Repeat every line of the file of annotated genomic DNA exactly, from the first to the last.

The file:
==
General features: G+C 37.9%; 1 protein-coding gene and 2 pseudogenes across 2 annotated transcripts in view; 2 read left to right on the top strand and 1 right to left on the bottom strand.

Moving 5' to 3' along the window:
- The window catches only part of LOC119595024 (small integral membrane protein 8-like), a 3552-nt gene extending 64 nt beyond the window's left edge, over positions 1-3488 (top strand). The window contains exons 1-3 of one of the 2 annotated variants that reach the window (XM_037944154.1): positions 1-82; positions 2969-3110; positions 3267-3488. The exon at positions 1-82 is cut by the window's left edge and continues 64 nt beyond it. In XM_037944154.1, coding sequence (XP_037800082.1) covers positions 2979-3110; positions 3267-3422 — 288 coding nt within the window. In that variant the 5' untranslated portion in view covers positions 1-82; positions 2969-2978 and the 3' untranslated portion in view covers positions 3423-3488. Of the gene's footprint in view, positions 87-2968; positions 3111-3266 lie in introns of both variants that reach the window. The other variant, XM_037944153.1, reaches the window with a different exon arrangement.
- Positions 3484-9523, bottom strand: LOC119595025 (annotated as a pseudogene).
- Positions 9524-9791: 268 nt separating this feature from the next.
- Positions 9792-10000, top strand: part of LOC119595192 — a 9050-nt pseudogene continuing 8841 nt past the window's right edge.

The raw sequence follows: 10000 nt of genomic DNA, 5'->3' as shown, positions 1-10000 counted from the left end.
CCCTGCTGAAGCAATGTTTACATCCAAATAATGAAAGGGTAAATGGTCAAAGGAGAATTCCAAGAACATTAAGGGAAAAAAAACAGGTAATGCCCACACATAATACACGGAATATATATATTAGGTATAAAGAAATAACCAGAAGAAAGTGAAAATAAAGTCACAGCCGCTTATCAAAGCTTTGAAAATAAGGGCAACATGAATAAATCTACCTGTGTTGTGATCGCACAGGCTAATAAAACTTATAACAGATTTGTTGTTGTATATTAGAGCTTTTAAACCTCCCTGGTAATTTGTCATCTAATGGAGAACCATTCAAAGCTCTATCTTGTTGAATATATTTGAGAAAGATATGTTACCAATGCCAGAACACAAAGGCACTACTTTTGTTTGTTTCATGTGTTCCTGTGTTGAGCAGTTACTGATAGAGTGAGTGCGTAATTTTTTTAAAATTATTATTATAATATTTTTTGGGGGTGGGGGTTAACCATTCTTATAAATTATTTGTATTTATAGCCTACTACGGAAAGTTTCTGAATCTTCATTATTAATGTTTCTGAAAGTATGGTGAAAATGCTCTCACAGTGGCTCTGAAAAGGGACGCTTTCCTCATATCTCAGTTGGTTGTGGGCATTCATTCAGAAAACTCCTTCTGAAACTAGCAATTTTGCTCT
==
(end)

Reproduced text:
General features: G+C 37.9%; 1 protein-coding gene and 2 pseudogenes across 2 annotated transcripts in view; 2 read left to right on the top strand and 1 right to left on the bottom strand.

Moving 5' to 3' along the window:
- The window catches only part of LOC119595024 (small integral membrane protein 8-like), a 3552-nt gene extending 64 nt beyond the window's left edge, over positions 1-3488 (top strand). The window contains exons 1-3 of one of the 2 annotated variants that reach the window (XM_037944154.1): positions 1-82; positions 2969-3110; positions 3267-3488. The exon at positions 1-82 is cut by the window's left edge and continues 64 nt beyond it. In XM_037944154.1, coding sequence (XP_037800082.1) covers positions 2979-3110; positions 3267-3422 — 288 coding nt within the window. In that variant the 5' untranslated portion in view covers positions 1-82; positions 2969-2978 and the 3' untranslated portion in view covers positions 3423-3488. Of the gene's footprint in view, positions 87-2968; positions 3111-3266 lie in introns of both variants that reach the window. The other variant, XM_037944153.1, reaches the window with a different exon arrangement.
- Positions 3484-9523, bottom strand: LOC119595025 (annotated as a pseudogene).
- Positions 9524-9791: 268 nt separating this feature from the next.
- Positions 9792-10000, top strand: part of LOC119595192 — a 9050-nt pseudogene continuing 8841 nt past the window's right edge.

The raw sequence follows: 10000 nt of genomic DNA, 5'->3' as shown, positions 1-10000 counted from the left end.
CCCTGCTGAAGCAATGTTTACATCCAAATAATGAAAGGGTAAATGGTCAAAGGAGAATTCCAAGAACATTAAGGGAAAAAAAACAGGTAATGCCCACACATAATACACGGAATATATATATTAGGTATAAAGAAATAACCAGAAGAAAGTGAAAATAAAGTCACAGCCGCTTATCAAAGCTTTGAAAATAAGGGCAACATGAATAAATCTACCTGTGTTGTGATCGCACAGGCTAATAAAACTTATAACAGATTTGTTGTTGTATATTAGAGCTTTTAAACCTCCCTGGTAATTTGTCATCTAATGGAGAACCATTCAAAGCTCTATCTTGTTGAATATATTTGAGAAAGATATGTTACCAATGCCAGAACACAAAGGCACTACTTTTGTTTGTTTCATGTGTTCCTGTGTTGAGCAGTTACTGATAGAGTGAGTGCGTAATTTTTTTAAAATTATTATTATAATATTTTTTGGGGGTGGGGGTTAACCATTCTTATAAATTATTTGTATTTATAGCCTACTACGGAAAGTTTCTGAATCTTCATTATTAATGTTTCTGAAAGTATGGTGAAAATGCTCTCACAGTGGCTCTGAAAAGGGACGCTTTCCTCATATCTCAGTTGGTTGTGGGCATTCATTCAGAAAACTCCTTCTGAAACTAGCAATTTTGCTCT